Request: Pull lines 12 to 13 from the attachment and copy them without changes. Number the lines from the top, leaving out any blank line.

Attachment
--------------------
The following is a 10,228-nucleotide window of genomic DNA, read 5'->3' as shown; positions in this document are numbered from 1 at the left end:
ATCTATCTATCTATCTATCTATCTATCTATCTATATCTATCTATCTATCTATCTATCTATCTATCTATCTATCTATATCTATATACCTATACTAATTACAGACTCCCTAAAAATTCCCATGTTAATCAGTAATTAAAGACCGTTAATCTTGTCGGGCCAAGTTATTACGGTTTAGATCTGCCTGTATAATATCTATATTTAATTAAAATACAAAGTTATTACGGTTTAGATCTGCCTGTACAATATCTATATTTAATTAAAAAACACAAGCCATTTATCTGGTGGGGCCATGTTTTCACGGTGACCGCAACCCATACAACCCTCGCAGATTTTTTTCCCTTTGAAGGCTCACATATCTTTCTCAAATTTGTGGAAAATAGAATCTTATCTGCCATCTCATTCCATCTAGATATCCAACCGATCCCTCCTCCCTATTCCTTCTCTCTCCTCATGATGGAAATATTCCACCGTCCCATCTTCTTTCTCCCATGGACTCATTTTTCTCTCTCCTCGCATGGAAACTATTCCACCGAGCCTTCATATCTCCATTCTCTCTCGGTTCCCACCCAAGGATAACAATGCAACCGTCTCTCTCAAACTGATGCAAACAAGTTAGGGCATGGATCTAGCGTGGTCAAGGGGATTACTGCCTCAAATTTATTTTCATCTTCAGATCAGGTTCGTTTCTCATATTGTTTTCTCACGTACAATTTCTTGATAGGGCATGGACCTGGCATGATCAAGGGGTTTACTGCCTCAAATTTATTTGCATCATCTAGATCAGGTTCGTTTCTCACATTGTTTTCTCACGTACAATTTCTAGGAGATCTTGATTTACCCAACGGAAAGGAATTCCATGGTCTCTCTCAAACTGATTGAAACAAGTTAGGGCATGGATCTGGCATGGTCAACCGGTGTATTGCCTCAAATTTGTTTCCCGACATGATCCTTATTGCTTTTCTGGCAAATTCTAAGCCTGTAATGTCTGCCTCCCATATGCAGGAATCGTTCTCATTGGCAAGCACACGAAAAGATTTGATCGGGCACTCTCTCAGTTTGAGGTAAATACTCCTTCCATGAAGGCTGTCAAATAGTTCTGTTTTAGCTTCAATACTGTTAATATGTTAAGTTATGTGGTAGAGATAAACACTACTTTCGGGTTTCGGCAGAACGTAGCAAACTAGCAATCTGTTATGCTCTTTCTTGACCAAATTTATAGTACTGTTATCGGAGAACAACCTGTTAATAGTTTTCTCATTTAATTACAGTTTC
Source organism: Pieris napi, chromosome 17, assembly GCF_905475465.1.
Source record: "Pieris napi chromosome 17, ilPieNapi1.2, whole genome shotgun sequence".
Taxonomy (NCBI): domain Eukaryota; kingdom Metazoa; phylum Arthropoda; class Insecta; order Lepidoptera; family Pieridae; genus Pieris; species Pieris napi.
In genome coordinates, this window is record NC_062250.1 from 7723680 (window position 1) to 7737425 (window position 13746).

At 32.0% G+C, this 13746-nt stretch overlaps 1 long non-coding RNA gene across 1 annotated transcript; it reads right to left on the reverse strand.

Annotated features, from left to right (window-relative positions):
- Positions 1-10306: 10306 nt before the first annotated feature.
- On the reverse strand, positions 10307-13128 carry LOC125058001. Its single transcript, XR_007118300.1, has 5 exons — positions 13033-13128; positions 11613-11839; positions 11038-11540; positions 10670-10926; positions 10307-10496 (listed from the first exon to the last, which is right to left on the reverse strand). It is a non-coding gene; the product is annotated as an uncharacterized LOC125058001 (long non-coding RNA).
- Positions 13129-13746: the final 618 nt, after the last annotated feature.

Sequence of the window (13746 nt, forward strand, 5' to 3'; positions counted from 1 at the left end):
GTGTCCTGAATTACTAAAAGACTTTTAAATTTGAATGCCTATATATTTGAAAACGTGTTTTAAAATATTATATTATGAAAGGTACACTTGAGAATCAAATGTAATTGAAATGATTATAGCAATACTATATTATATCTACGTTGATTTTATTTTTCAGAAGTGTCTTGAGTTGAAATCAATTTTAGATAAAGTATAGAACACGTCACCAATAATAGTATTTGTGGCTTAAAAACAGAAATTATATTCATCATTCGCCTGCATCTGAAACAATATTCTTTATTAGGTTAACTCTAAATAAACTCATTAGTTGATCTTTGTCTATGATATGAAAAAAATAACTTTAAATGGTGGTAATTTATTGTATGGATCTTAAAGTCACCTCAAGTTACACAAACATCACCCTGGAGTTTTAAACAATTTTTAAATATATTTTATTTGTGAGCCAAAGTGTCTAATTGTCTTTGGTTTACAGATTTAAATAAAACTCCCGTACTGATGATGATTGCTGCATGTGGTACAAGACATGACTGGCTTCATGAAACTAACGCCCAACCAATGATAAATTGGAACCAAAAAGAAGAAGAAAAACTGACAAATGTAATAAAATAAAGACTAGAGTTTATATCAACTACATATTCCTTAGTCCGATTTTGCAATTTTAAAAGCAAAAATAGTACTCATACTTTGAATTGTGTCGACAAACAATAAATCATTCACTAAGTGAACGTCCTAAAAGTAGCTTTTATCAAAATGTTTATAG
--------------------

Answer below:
Sequence of the window (13746 nt, forward strand, 5' to 3'; positions counted from 1 at the left end):
GTGTCCTGAATTACTAAAAGACTTTTAAATTTGAATGCCTATATATTTGAAAACGTGTTTTAAAATATTATATTATGAAAGGTACACTTGAGAATCAAATGTAATTGAAATGATTATAGCAATACTATATTATATCTACGTTGATTTTATTTTTCAGAAGTGTCTTGAGTTGAAATCAATTTTAGATAAAGTATAGAACACGTCACCAATAATAGTATTTGTGGCTTAAAAACAGAAATTATATTCATCATTCGCCTGCATCTGAAACAATATTCTTTATTAGGTTAACTCTAAATAAACTCATTAGTTGATCTTTGTCTATGATATGAAAAAAATAACTTTAAATGGTGGTAATTTATTGTATGGATCTTAAAGTCACCTCAAGTTACACAAACATCACCCTGGAGTTTTAAACAATTTTTAAATATATTTTATTTGTGAGCCAAAGTGTCTAATTGTCTTTGGTTTACAGATTTAAATAAAACTCCCGTACTGATGATGATTGCTGCATGTGGTACAAGACATGACTGGCTTCATGAAACTAACGCCCAACCAATGATAAATTGGAACCAAAAAGAAGAAGAAAAACTGACAAATGTAATAAAATAAAGACTAGAGTTTATATCAACTACATATTCCTTAGTCCGATTTTGCAATTTTAAAAGCAAAAATAGTACTCATACTTTGAATTGTGTCGACAAACAATAAATCATTCACTAAGTGAACGTCCTAAAAGTAGCTTTTATCAAAATGTTTATAG